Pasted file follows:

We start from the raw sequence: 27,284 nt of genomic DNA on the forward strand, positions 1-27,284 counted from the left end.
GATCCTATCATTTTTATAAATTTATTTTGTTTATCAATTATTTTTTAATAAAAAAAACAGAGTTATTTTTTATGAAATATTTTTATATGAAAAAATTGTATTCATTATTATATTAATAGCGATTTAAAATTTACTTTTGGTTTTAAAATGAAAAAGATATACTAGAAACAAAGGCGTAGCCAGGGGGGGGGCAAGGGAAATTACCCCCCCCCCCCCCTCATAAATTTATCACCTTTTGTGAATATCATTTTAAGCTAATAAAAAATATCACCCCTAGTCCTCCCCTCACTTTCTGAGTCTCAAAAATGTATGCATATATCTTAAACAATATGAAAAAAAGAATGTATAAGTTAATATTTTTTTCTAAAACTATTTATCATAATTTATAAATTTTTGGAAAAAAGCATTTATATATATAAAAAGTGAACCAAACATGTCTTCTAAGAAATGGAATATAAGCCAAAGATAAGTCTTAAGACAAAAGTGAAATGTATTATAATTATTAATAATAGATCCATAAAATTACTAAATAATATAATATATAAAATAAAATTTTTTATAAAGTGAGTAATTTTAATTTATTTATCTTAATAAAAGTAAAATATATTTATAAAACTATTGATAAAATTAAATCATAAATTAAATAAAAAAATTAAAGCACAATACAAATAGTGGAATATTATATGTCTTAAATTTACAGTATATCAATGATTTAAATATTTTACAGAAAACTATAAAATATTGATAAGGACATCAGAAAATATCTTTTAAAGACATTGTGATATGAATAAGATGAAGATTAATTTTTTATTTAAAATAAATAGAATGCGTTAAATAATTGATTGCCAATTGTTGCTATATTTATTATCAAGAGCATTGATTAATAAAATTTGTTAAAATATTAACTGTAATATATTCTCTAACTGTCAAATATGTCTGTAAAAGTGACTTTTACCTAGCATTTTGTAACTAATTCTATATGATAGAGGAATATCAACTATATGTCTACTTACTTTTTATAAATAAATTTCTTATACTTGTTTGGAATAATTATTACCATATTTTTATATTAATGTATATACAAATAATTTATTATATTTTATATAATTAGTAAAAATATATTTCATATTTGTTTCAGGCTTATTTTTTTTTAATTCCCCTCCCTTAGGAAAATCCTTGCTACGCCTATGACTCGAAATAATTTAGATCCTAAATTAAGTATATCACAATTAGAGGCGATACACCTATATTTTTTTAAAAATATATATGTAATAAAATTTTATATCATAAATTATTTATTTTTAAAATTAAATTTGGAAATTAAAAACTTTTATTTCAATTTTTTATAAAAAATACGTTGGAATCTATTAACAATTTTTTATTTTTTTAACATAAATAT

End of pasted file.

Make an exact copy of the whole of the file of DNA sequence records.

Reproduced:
We start from the raw sequence: 27,284 nt of genomic DNA on the forward strand, positions 1-27,284 counted from the left end.
GATCCTATCATTTTTATAAATTTATTTTGTTTATCAATTATTTTTTAATAAAAAAAACAGAGTTATTTTTTATGAAATATTTTTATATGAAAAAATTGTATTCATTATTATATTAATAGCGATTTAAAATTTACTTTTGGTTTTAAAATGAAAAAGATATACTAGAAACAAAGGCGTAGCCAGGGGGGGGGCAAGGGAAATTACCCCCCCCCCCCCCTCATAAATTTATCACCTTTTGTGAATATCATTTTAAGCTAATAAAAAATATCACCCCTAGTCCTCCCCTCACTTTCTGAGTCTCAAAAATGTATGCATATATCTTAAACAATATGAAAAAAAGAATGTATAAGTTAATATTTTTTTCTAAAACTATTTATCATAATTTATAAATTTTTGGAAAAAAGCATTTATATATATAAAAAGTGAACCAAACATGTCTTCTAAGAAATGGAATATAAGCCAAAGATAAGTCTTAAGACAAAAGTGAAATGTATTATAATTATTAATAATAGATCCATAAAATTACTAAATAATATAATATATAAAATAAAATTTTTTATAAAGTGAGTAATTTTAATTTATTTATCTTAATAAAAGTAAAATATATTTATAAAACTATTGATAAAATTAAATCATAAATTAAATAAAAAAATTAAAGCACAATACAAATAGTGGAATATTATATGTCTTAAATTTACAGTATATCAATGATTTAAATATTTTACAGAAAACTATAAAATATTGATAAGGACATCAGAAAATATCTTTTAAAGACATTGTGATATGAATAAGATGAAGATTAATTTTTTATTTAAAATAAATAGAATGCGTTAAATAATTGATTGCCAATTGTTGCTATATTTATTATCAAGAGCATTGATTAATAAAATTTGTTAAAATATTAACTGTAATATATTCTCTAACTGTCAAATATGTCTGTAAAAGTGACTTTTACCTAGCATTTTGTAACTAATTCTATATGATAGAGGAATATCAACTATATGTCTACTTACTTTTTATAAATAAATTTCTTATACTTGTTTGGAATAATTATTACCATATTTTTATATTAATGTATATACAAATAATTTATTATATTTTATATAATTAGTAAAAATATATTTCATATTTGTTTCAGGCTTATTTTTTTTTAATTCCCCTCCCTTAGGAAAATCCTTGCTACGCCTATGACTCGAAATAATTTAGATCCTAAATTAAGTATATCACAATTAGAGGCGATACACCTATATTTTTTTAAAAATATATATGTAATAAAATTTTATATCATAAATTATTTATTTTTAAAATTAAATTTGGAAATTAAAAACTTTTATTTCAATTTTTTATAAAAAATACGTTGGAATCTATTAACAATTTTTTATTTTTTTAACATAAATAT